A historic shift is taking place in China that is set to have long-term impacts for both the domestic and global economy. According to the National Bureau of Statistics, the nation’s total population fell by 850K in 2022 to 1.412B, marking the first decline since 1961. In the near term, things may even escalate quicker than expected as deaths outstrip births. COVID-related fatalities are quickly spreading through the population – and could lead to a toll in the millions – as the country gives up on its strict zero-COVID policy.
Snapshot: China has long been a key source of labor and demand, but its birth rate has continued to decline as couples delay or decide against having children. That’s despite the lifting of the government’s one-child policy in 2015, and incentives rolled out in 2021 that encouraged people to have more babies (tax deductions, housing subsidies and longer maternity leave). Sky-high education costs have also led to one of the lowest fertility rates in the world, as well as a trend towards rapid urbanization in a country that had traditionally been rural.
Baby-related Chinese stocks sold off sharply following the latest announcement. Kidswant Children Products and incubator maker Ningbo David Medical Device tumbled around 8%, while baby formula manufacturer China Feihe (OTCPK:CFEIY) fell as much as 3% in Hong Kong. Adding to the fears overnight was the latest economic figures, which slumped to one of their worst levels in nearly half a century. China’s GDP growth expanded by only 3% in 2022, missing the official target of “around 5.5%” and slowing sharply from the 8.4% growth recorded in 2021.
Outlook: The demographic trend calls into question whether China will get old before it gets rich. The United Nations also projects that in 2023, China will lose its status as the world’s most populous country to India, whose estimated 1.4B population is still growing. On that note, SA contributor Macrotips Trading points to the iShares MSCI India ETF (INDA) for boosting exposure to large- and mid-cap Indian equities as the country revs its growth engine. In the short term, India is benefiting from access to discounted Russian oil – which has allowed the economy to grow rapidly with relatively less inflation than others – and in the long term, India is forecast to have the largest working-age population, setting it up to be the world’s manufacturing hub. (7 comments)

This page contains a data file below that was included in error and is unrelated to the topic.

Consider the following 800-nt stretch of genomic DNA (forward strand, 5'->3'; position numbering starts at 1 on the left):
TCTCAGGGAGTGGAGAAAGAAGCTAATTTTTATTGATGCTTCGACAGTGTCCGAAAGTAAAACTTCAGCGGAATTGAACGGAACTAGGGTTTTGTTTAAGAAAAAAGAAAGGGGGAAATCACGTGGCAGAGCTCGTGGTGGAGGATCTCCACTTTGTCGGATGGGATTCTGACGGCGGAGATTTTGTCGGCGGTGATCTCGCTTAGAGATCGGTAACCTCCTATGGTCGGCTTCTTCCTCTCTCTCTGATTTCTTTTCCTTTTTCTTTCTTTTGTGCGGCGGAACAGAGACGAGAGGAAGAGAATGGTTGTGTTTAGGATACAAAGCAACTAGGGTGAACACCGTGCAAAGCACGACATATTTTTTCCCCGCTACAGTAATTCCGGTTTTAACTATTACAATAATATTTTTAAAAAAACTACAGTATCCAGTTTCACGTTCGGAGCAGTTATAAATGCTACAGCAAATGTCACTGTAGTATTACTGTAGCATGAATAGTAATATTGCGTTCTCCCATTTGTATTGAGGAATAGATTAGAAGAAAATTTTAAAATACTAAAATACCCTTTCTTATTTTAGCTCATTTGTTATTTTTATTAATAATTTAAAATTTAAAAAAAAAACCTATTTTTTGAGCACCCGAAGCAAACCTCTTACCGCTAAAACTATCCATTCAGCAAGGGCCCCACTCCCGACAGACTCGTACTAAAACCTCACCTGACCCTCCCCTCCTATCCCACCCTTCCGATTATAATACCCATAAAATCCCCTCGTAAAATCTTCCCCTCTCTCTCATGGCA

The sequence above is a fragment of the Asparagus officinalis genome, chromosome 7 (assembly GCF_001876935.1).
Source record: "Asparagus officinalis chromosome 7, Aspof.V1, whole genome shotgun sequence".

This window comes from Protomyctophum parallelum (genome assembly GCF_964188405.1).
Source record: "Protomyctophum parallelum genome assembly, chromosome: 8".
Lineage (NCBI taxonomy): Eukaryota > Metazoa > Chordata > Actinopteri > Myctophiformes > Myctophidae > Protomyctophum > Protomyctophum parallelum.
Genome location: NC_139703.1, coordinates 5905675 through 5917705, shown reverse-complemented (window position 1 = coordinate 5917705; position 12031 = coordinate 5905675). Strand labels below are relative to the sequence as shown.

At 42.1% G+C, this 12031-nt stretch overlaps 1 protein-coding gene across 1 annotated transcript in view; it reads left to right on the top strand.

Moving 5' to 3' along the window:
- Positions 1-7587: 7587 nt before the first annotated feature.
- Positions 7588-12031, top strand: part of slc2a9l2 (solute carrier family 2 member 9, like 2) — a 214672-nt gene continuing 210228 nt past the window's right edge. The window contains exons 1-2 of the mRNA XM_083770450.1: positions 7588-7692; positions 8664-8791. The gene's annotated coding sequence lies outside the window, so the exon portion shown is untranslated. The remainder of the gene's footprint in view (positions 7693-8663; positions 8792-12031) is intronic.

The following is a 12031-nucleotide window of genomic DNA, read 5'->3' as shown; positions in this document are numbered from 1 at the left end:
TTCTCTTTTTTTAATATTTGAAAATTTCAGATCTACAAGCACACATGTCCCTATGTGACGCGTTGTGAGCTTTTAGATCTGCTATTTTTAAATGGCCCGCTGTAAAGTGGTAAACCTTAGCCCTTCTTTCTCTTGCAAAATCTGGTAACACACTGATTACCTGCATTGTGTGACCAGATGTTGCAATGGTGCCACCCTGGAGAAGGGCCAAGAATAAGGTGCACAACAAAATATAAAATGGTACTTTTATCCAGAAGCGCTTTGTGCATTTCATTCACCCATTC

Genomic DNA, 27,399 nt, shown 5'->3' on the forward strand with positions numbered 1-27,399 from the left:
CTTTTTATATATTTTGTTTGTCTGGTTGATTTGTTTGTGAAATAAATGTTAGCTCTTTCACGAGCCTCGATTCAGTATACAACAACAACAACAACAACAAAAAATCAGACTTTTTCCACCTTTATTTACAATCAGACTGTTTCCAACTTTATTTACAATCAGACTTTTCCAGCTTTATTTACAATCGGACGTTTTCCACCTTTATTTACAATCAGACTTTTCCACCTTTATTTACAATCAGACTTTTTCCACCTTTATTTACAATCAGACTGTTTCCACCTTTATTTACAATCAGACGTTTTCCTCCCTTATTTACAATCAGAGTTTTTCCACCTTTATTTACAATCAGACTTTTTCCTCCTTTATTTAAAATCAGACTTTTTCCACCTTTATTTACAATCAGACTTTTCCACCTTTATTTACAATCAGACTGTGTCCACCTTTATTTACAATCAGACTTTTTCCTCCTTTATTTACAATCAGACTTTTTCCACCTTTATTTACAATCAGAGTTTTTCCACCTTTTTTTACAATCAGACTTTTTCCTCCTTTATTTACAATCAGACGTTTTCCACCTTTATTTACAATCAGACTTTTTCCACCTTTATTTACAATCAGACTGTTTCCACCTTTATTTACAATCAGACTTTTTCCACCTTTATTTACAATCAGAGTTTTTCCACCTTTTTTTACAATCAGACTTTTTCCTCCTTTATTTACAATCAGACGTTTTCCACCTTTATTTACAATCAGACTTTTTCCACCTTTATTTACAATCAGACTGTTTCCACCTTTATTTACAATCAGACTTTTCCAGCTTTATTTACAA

Activist investor Ryan Cohen has reportedly amassed a stake worth hundreds of millions of dollars in Alibaba (BABA) and wants the company to pursue more share buybacks. Cohen, founder of online pet retailer Chewy (CHWY), has gained fame in recent years among meme-stock traders, especially for his stake in GameStop (GME), where he later became chairman. News of Cohen’s stake in Bed Bath & Beyond (BBBY) originally sent its shares soaring 34% on March 7 and a disclosure that he had exited his stake sent the stock plunging 41% on Aug. 19. Will the same happen at Alibaba? (37 comments)
The latest gathering of the world’s political and business elite, plus the usual smattering of celebrities, is taking place this week at the Swiss Alpine resort of Davos. The annual meeting of the WEF comes as economic storm clouds gather for the global economy, and as the ‘r’ word becomes featured on many corporate earnings calls. In fact, recession has become the top concern for CEOs worldwide, according to a recent survey by The Conference Board. Tomorrow, Treasury Secretary Janet Yellen will also meet her Chinese counterpart Liu He as tensions linger between the world’s two largest economies.
Return on equity for the broader market has been lackluster for the past three quarters and this year will likely see a drop in median S&P 500 (SP500) (SPY) ROE, according to Goldman Sachs. “An upwards inflection in S&P 500 ROE will be difficult to achieve in 2023, as headwinds from a higher cost of capital and higher taxes will place further strain on profitability,” equity strategist David Kostin wrote in a note. Goldman rebalanced its ROE growth basket, adding new names to the 50 stocks it expects to beat the broader market (where the median ROE is expected to be -6%). New names include PepsiCo (PEP), Wells Fargo (WFC) and AMD (AMD). See the rest here. (45 comments)
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